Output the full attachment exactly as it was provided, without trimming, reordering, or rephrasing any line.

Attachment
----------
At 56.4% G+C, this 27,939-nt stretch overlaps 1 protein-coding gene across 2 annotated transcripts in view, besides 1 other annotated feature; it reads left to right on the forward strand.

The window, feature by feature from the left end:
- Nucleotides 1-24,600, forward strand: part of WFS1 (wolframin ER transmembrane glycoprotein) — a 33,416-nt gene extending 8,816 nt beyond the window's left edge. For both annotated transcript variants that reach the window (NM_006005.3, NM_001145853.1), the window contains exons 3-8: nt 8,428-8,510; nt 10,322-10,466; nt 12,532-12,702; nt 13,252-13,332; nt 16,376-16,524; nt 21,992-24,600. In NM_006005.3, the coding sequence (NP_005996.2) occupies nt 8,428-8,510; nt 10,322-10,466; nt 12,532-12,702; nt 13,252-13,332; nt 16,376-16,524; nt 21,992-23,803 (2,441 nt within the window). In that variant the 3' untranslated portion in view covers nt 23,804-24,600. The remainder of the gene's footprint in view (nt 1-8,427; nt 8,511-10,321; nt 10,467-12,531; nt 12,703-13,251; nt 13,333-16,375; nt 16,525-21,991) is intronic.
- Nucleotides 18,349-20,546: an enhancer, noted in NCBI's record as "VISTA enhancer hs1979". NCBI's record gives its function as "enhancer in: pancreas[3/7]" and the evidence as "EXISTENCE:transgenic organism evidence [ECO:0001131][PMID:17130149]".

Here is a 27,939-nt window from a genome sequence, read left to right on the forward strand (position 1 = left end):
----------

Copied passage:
At 56.4% G+C, this 27,939-nt stretch overlaps 1 protein-coding gene across 2 annotated transcripts in view, besides 1 other annotated feature; it reads left to right on the forward strand.

The window, feature by feature from the left end:
- Nucleotides 1-24,600, forward strand: part of WFS1 (wolframin ER transmembrane glycoprotein) — a 33,416-nt gene extending 8,816 nt beyond the window's left edge. For both annotated transcript variants that reach the window (NM_006005.3, NM_001145853.1), the window contains exons 3-8: nt 8,428-8,510; nt 10,322-10,466; nt 12,532-12,702; nt 13,252-13,332; nt 16,376-16,524; nt 21,992-24,600. In NM_006005.3, the coding sequence (NP_005996.2) occupies nt 8,428-8,510; nt 10,322-10,466; nt 12,532-12,702; nt 13,252-13,332; nt 16,376-16,524; nt 21,992-23,803 (2,441 nt within the window). In that variant the 3' untranslated portion in view covers nt 23,804-24,600. The remainder of the gene's footprint in view (nt 1-8,427; nt 8,511-10,321; nt 10,467-12,531; nt 12,703-13,251; nt 13,333-16,375; nt 16,525-21,991) is intronic.
- Nucleotides 18,349-20,546: an enhancer, noted in NCBI's record as "VISTA enhancer hs1979". NCBI's record gives its function as "enhancer in: pancreas[3/7]" and the evidence as "EXISTENCE:transgenic organism evidence [ECO:0001131][PMID:17130149]".

Here is a 27,939-nt window from a genome sequence, read left to right on the forward strand (position 1 = left end):